The first post and the first YouTube video! Many more to come!

January 23, 2018 0 Comments

We are happy to announce the new way of communications with our beloved customers and watch aficionados! Starting from today we will try our best to deliver the most interesting and useful content for watch enthusiasts, collectors, and experts via our brand-new blog and YouTube channel. The blog will be more focused on useful information rather than news or entertainment. For instance - we will share our knowledge on how to spot a redone dial and prove an original one, how to identify a "doctored" dial and spot important details, how to test watches and where are the limits of durability. We sincerely hope that you will enjoy our content and provide valuable feedback allowing us to do our job better and better.

Today's video begins the series of vintage watch overviews. This series is aimed to give you a better understanding of how the watch looks like and feels like in real life. The very first watch to talk about is a beautiful Certina from 1950. Enjoy!

FAQ - Size guide

Vintage Watches

General Questions

Payment & Delivery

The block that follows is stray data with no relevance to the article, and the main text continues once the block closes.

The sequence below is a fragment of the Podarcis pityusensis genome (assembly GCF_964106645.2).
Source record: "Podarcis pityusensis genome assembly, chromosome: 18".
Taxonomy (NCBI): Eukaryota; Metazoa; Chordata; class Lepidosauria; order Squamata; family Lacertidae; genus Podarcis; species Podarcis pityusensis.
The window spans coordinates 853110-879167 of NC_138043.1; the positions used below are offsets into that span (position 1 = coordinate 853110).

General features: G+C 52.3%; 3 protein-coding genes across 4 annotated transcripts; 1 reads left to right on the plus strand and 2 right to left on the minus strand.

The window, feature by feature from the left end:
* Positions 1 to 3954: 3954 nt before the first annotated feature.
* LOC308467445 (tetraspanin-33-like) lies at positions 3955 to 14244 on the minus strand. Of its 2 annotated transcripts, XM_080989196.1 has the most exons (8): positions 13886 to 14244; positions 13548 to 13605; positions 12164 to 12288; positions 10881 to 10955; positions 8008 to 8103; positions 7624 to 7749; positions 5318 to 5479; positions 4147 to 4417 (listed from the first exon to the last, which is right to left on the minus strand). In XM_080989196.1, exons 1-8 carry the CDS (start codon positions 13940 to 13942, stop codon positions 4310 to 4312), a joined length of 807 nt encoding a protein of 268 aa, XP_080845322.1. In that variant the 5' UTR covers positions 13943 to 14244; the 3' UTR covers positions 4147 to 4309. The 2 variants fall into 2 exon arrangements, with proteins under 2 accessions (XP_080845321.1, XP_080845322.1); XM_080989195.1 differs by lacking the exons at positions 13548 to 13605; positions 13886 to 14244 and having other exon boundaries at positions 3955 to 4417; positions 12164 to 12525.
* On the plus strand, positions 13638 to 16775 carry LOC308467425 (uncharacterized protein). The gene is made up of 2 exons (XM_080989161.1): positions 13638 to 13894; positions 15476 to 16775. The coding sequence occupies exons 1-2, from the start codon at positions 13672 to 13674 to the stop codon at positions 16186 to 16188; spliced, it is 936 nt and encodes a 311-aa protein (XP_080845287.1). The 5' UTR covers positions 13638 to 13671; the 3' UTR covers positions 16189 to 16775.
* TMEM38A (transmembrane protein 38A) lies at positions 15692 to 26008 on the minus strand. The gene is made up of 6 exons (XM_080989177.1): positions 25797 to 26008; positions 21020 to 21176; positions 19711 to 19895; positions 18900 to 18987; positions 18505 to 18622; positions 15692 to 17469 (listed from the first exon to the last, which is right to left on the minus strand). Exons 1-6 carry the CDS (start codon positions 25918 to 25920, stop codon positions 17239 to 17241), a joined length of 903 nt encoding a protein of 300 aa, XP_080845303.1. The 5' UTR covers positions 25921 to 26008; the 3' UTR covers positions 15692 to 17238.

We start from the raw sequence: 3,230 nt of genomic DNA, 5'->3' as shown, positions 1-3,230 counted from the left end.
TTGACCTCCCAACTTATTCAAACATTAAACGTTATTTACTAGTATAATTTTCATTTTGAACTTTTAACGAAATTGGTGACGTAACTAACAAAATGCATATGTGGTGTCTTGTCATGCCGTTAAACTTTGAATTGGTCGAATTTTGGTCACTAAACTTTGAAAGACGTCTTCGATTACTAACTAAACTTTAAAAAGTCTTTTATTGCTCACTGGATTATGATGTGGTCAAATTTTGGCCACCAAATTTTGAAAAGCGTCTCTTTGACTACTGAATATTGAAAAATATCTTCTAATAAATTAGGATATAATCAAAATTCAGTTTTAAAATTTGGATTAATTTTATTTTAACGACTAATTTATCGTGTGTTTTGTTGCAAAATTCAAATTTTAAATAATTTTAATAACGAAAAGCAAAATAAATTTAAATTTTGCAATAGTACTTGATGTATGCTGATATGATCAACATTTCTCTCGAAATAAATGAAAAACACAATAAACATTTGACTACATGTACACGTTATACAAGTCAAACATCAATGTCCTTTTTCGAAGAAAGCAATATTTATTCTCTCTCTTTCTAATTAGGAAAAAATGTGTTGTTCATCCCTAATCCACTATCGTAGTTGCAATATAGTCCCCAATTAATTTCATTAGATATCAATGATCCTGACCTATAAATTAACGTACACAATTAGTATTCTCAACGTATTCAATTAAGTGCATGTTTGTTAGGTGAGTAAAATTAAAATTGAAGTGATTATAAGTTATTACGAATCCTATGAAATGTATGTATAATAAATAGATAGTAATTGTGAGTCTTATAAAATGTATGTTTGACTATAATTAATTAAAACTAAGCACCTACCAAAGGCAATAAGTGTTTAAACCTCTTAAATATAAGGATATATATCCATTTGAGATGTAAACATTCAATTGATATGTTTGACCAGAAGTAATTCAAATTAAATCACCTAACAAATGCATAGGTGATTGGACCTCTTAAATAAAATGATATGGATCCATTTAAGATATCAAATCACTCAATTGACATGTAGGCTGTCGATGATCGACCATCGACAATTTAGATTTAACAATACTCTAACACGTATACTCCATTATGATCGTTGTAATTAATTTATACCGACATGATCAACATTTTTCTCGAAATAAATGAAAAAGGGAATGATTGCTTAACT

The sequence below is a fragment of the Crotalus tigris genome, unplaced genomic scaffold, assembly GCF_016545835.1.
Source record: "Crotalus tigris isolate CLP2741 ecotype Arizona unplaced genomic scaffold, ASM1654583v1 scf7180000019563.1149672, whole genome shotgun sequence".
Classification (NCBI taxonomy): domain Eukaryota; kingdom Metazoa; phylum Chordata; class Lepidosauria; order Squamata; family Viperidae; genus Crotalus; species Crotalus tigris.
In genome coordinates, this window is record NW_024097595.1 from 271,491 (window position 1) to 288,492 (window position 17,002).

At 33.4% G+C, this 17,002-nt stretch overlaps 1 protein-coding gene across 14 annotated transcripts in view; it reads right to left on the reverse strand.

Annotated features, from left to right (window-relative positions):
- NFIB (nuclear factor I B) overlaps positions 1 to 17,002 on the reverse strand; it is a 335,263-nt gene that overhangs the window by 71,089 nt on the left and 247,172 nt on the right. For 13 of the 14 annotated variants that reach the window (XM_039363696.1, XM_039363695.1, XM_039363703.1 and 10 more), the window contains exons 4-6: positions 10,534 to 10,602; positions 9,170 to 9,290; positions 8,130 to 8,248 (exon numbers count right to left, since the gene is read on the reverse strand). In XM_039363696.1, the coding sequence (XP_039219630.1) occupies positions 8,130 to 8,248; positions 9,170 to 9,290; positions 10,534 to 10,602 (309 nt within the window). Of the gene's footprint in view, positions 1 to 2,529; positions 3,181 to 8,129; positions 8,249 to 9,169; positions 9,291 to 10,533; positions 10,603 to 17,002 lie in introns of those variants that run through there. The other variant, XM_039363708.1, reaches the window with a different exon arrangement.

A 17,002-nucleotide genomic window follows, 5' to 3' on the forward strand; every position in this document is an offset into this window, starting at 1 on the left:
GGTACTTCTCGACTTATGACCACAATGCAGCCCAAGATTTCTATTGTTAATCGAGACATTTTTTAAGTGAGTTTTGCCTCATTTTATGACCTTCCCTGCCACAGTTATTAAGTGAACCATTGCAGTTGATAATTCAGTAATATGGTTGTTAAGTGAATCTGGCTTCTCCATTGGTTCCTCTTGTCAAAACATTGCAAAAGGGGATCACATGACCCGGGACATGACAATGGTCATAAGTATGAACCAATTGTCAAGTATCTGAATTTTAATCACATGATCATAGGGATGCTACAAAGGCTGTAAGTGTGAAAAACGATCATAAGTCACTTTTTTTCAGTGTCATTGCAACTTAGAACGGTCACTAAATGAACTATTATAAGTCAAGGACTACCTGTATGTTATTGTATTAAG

Condition Report Glossary

Sizing Guide

Warranty & Refund

Precision of Vintage Watches

Terms & Conditions

Measuring a watch

It is always crucial to understand the size of the watch, especially when it comes to vintage watches which are generally considered as too small in comparison with what watch industry offers today. For example, the original Patek Philippe Calatrava introduced in the 1930s was only 31 mm in diameter, while today's classic Calatrava is 39 mm. When you think about 8 mm, it doesn't seem to be a big difference, but believe it is.

In our condition reports we normally disclose three most important parameters as follows: diameter without crown / lug-to-lug length / lug width. 

Diameter without crown

It is, so far, the most important measurement to understand the size of a regular round-shaped watch.It helps you to understand proportions and overall look of the watch. It is important to consider width of the bezel and color of the dial, because certain combinations may make the watch look bigger, while some other smaller. It is all very individual, however there is common understanding:

Lug-to-lug width

This parameter will help you to understand whether the watch is comfortable for wearing. You should compare lug-to-lug width with the width of your wrist, and if lug-to-lug width is smaller or equal, then this watch shall be comfortable.

Lug width

This measurement is defining what size of strap you need for the particular watch. Depending on era and manufacturer you can find watches with lug width between 14 mm and 24 mm. Most common sizes are 18 mm and 20 mm.